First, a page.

If you’ve got little ones in your life, you are familiar with this scene: A beautiful dinner that has been prepared for your family with both love and pride is plated up and presented to your child, only to hear the dreaded, “I don’t like that,” spoken with a nose scrunched and mouth turned down. As the mom of a 4-year-old who is such a picky eater that we’ve visited a food specialist, the version I’ve heard over and over is, “I don’t ‘yike’ it!” Determined to be smarter than the preschooler, I’ve developed and fine-tuned a recipe to both hide and entice my little stinker, oh, I mean, my son (and husband) to eat all kinds of vegetable, and even “yike” them.
The “Sam-burger”: There’s lots of pureeing recipe books out there, but I’m a working mom and that extra step rarely happens, so here’s my basic recipe for my “Sam-burgers” which can be followed and adjusted anytime you use ground meat in your cooking.
1) You need a food processor, mine is a “mini” version that takes up little count space and is easy to clean (they cost around $15).
2) Pick at least 3 veggies that can be cooked. Really, you can’t mess this up. My go-to combo is onion, red pepper, garlic and carrot. Other suggestions are squash, pumpkin, tomato, kale, spinach, mushrooms, cabbage, cauliflower, etc.
3) The ratio that you want to shoot for is to have your mound of ground-up veggies to be about ¾ the size of your mound of meat. Worried that you over did it? No worries, just add more breadcrumbs.
4) Ah, yes, the bread crumbs! While you’re at it with the processor, throw in slices of some good quality whole grain bread, and some stale crackers (or those health-food ones that you bought thinking you’d get your kid to eat flax). Go for a mound of breadcrumbs that is about half the size of my lump of ground meat and then adjust as you start to mix.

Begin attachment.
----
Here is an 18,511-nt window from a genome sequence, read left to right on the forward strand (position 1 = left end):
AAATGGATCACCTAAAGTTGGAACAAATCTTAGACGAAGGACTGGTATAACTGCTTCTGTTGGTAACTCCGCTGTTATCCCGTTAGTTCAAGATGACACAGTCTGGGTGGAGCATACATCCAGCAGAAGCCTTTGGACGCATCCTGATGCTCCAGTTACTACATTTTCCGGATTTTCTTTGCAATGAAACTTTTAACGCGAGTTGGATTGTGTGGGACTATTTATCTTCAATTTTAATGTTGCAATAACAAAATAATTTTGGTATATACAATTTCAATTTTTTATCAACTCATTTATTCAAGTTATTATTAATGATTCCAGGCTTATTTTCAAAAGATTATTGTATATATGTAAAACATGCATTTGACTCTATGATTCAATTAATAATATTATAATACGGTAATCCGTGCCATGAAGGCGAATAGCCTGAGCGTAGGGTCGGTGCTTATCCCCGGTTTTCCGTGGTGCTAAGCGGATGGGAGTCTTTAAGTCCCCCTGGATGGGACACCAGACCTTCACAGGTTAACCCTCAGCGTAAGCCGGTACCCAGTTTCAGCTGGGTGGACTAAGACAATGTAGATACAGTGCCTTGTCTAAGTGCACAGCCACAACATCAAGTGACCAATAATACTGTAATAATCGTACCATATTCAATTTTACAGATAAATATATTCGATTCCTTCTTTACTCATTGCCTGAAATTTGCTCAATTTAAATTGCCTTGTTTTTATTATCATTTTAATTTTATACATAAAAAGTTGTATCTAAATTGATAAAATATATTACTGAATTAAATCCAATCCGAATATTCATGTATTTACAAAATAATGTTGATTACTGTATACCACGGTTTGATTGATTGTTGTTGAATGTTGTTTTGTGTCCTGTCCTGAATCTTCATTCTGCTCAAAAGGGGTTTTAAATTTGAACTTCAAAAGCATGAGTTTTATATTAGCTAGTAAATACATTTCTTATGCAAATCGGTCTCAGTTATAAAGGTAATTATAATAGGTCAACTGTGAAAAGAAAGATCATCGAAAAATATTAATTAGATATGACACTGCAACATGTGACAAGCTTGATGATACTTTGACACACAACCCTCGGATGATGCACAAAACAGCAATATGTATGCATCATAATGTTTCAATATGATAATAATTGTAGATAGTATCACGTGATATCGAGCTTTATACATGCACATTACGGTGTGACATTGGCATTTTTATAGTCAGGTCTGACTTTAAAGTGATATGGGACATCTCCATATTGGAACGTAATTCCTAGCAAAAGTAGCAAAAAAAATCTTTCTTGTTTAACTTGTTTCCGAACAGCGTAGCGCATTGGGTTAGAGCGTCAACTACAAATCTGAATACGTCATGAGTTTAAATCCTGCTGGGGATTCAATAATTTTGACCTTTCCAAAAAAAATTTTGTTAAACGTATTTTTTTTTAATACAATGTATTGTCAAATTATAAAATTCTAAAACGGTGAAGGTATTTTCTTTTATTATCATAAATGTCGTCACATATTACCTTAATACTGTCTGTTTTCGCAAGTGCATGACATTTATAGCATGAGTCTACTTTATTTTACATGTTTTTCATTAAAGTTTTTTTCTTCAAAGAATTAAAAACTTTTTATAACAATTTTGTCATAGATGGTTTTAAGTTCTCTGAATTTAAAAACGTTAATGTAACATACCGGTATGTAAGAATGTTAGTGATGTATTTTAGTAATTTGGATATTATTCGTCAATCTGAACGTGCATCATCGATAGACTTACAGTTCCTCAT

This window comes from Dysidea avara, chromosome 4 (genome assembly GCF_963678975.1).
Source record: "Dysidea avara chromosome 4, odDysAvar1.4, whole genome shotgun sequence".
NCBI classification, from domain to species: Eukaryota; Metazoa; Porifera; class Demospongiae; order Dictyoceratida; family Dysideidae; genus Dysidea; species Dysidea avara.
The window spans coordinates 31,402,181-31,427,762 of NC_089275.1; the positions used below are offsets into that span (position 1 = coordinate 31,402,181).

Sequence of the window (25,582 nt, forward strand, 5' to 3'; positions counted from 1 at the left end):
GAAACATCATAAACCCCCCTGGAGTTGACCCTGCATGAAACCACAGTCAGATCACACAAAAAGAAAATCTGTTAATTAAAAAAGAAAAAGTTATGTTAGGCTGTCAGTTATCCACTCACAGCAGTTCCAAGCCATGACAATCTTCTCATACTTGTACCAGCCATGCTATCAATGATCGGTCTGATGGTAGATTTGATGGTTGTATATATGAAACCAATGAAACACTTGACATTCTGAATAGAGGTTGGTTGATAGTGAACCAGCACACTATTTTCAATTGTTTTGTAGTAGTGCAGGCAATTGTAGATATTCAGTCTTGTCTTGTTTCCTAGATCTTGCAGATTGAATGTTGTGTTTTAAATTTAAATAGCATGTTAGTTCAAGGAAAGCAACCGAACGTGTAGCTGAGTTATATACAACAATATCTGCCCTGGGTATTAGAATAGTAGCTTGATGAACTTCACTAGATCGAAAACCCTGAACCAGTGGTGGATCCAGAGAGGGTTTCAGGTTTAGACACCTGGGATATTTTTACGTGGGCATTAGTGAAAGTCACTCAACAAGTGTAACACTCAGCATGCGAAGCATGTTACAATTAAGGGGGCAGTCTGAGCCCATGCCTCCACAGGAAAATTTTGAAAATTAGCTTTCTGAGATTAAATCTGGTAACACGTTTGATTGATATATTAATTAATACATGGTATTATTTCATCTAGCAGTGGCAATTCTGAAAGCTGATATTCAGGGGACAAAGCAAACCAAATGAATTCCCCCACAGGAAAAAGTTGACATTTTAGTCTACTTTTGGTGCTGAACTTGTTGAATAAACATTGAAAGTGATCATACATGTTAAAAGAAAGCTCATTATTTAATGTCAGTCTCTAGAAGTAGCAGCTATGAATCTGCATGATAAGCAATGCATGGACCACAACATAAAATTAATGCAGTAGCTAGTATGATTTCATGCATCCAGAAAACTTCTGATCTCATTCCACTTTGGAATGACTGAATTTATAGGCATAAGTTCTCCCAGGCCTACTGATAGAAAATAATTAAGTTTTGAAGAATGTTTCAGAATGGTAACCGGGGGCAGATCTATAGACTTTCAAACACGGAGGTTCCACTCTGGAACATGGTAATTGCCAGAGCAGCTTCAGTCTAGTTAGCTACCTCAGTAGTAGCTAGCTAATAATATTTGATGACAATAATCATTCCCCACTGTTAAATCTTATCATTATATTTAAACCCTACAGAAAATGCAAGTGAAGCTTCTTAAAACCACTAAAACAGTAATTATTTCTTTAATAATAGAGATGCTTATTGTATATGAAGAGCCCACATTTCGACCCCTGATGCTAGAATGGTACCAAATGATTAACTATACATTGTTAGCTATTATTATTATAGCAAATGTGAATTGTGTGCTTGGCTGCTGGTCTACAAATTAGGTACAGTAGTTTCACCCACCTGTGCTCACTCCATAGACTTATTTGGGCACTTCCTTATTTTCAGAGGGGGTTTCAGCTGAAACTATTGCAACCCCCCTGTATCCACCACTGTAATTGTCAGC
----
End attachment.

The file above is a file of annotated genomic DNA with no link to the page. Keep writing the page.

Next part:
5) Spice it up! Throw in a big hand full of ground up fresh parsley, and then any other fresh herbs that you have on hand or growing in the garden are fair game to mix in. Have fresh cilantro? Cool, make mixture Mexican inspired with green peppers, onions, squash, cumin, paprika… you get the idea. Make the spices match up with the herbs that you add to the mix.
6) Now you just simply bake them up. Switch it up from personal sized meatloaves (they cook way faster than one big loaf) to hamburgers, to meatballs to using it to stuff manicotti or cabbage. Serve it with everything from rice, to pasta, to just a bun with some ketchup. You know all the goodness that’s in there, so side dishes can be simple, and nothing to stress over if they don’t get eaten.
7) The leftovers burgers/balls/loaves can be frozen, and pulled out later for a quick microwave meal when you just don’t feel like cooking.